Most Affordable New Rides
The average purchase price of a new car in America is now more than $33,000, according to Kelley Blue Book. For many shoppers, prices in this range are simply too high, so often they’re forced to look for a used vehicle and take on the risk of purchasing someone else’s headaches. Granted, certified pre-owned vehicles are also an option, but what if you really want that new-car smell? There are advantages to buying new: a new-car warranty, the latest safety features, new convenience features and — in many cases — better performance and fuel economy. Luckily a number of quality new vehicles have prices that sticker for about half the average new-car transaction. What follows is a list of the 20 least expensive new cars on the market. Prices shown are Manufacturer’s Suggested Retail Prices for the entry-level trim.
© Nissan North America, Inc.
The Nissan Versa continues to hold the bouquet for being the least expensive new car available in America. For that low price you get much more than a bare-bones econobox. Versa comes standard with air-conditioning, Bluetooth hands-free connectivity, an AM/FM/CD audio system and a trip computer. Also standard are traction and stability control as well as anti-lock brakes with Electronic Brake Force Distribution. The 109-horsepower engine is teamed with a 5-speed manual transmission — although the Versa won’t win any races, it is rated at 36 mpg on the highway. And you can smile all the way to the bank.
2016 Chevrolet Spark
The least-expensive new domestic car available in America, the Spark has been completely redesigned for the 2016 model year. Stylish and fun to drive, Spark can be had in a number of bright colors with fun names such as Splash, Salsa and Lime (sounds tasty). Standard safety features include a rearview camera, stability control, traction control, anti-lock brakes and 10 airbags. Spark also comes equipped with a built in 4G LTE Wi-Fi hotspot and access to GM’s OnStar communication service. Power comes from a 1.4-liter engine producing just under 100 horsepower with fuel economy ratings of 30 mpg city / 41 mpg highway.
© Kia Motors Corporation
This Korean automaker has made huge strides since first exporting cars to the U.S. Initially they were just inexpensive — now they’re inexpensive and good. Refreshed for the 2016 model year, the Rio is a fine example of a great entry small car with a stylish design and impressive list of standard features, including an AM/FM/CD/MP3 audio system, a trip computer, air-conditioning, multiple airbags and traction/stability control. “The Rio signifies everything the Kia brand has evolved into since coming to the U.S. market more than 20 years ago,” said Orth Hedrick, vice president of product planning. The Rio’s 1.6-liter engine puts out 138 horsepower, which is strong for this class of car but still impresses with fuel economy ratings of 27 mpg city / 38 mpg highway.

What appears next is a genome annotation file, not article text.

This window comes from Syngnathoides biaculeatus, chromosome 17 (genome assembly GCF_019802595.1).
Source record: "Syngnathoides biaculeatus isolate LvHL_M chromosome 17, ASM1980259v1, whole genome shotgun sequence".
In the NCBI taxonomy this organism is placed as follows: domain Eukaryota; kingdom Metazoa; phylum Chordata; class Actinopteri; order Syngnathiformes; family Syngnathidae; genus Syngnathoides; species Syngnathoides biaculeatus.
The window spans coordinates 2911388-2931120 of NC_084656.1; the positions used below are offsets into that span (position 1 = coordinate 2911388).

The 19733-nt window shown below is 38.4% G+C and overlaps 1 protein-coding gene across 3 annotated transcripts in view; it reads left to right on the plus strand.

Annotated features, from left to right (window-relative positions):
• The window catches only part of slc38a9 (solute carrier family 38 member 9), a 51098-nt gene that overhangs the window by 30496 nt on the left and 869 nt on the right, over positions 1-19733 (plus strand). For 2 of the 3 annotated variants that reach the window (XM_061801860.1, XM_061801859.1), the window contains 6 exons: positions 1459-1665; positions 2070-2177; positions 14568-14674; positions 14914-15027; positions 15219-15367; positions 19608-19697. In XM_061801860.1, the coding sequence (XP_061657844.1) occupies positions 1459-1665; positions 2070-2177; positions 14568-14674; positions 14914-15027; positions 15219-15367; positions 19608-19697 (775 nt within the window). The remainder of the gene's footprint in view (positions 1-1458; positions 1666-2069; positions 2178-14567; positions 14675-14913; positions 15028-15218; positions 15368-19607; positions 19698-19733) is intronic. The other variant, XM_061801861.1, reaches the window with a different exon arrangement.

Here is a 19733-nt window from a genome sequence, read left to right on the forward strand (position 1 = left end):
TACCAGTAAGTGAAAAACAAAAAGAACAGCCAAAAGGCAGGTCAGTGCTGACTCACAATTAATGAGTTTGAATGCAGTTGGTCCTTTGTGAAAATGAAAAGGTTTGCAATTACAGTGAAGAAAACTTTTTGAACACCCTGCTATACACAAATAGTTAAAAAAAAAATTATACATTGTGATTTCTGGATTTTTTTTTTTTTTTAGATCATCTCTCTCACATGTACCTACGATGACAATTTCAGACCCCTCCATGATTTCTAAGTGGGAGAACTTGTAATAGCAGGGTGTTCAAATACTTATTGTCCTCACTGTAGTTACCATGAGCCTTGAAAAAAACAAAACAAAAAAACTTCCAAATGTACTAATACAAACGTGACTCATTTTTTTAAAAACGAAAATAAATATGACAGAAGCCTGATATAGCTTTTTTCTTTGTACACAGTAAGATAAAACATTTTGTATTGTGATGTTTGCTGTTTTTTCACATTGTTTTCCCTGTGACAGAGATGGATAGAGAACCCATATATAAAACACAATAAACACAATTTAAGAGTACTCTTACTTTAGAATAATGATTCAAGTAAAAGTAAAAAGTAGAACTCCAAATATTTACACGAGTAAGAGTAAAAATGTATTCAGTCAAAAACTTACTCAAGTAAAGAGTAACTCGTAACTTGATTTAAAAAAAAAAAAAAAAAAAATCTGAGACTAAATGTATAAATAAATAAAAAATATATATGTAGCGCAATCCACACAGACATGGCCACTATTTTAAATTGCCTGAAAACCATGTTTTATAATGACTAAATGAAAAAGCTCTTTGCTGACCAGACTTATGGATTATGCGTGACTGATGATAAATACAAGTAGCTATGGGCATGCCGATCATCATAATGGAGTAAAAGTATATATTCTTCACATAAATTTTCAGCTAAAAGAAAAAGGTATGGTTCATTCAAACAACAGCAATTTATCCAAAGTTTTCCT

© Nissan North America, Inc.
Nissan Versa Note
Nissan recently added the Note to the popular Versa lineup, providing an economical 5-door hatchback for customers who need a bit more space. With more rear-seat legroom and cargo space than many of its compact competitors, the Versa Note offers an adjustable floor in the cargo area, providing a space below the floor to hide valuables. A 60/40 split-folding rear seat adds to the cargo-carrying versatility. With the same 109-horse powerplant as the standard Versa, the Note is also rated at 36 mpg on the highway. Opt for the Xtronic Continuously Variable Transmission and fuel economy bumps up to 40 mpg on the highway.
© General Motors
It’s nice to see American brands delivering high-quality, economical small cars — the Sonic is an excellent example. Available as a sedan or 5-door hatchback, with the Sonic 5-door runs an additional $600. The sporty little sedan offers good performance with a fuel-efficient 1.8-liter engine putting out 138 horsepower and delivering up to 35 mpg on the highway. Standard equipment includes air-conditioning, Bluetooth hands-free connectivity and six months free of OnStar Guidance Plan, which gets you Automatic Crash Response, Stolen Vehicle Assistance, Roadside Assistance and Turn-by-Turn Navigation.
© Ford Motor Company
Fiesta continues the trend of small, economical cars that are actually fun to drive. Available as a sedan or hatchback ($300 more), the Fiesta comes with a 120-horsepower 1.6-liter engine rated at 37 mpg on the highway. The updated Sync 3 communications and entertainment system is new for 2016 and features enhanced voice recognition, a 6.5-inch display screen with pinch-to-zoom capabilities and smartphone integration.
2016 smart fortwo
Not only is the smart car inexpensive, it is also the smallest production car in America. At 8.8 feet long, it’s about four feet shorter than the MINI Cooper. The fortwo has limited use given that it only seats two and doesn’t offer much cargo space, but for city dwellers the smart could be a perfect fit. The tiny car is easy to park given its impressive maneuverability — and the turning circle is a mere 22.8 feet. As expected, fuel economy is good with ratings of 33 mpg city / 39 mpg highway.
© Hyundai Motor America
Hyundai vehicles are typically good values and the Accent is no exception. The base-level SE sedan has an attractive interior that doesn’t feel cheap. Features include a 6-way adjustable driver’s seat, a split-folding rear seat, air-conditioning, power windows and locks and an AM/FM/MP3/CD audio system with six speakers. The Accent’s 1.6-liter engine puts out 137 horsepower, and when teamed with the standard 6-speed manual transmission it’s rated at 38 mpg on the highway.
© Toyota Motor Sales, U.S.A., Inc.
Yaris is the least-expensive Toyota on the U.S. market and comes as either a 3-door or 5-door hatchback. The 3-door Yaris L is the entry-level version, powered by a 1.5-liter engine producing just 106 horsepower and 37 mpg on the highway when matched with a 5-speed manual transmission. Standard on all Yaris variants is the Entune audio system that includes a 6.1-in. touch-screen, an AM/FM CD player with MP3, six speakers, HD Radio, a USB port with iPod connectivity and control, hands-free phone capability, voice recognition, and Bluetooth music streaming.
© Kia Motors America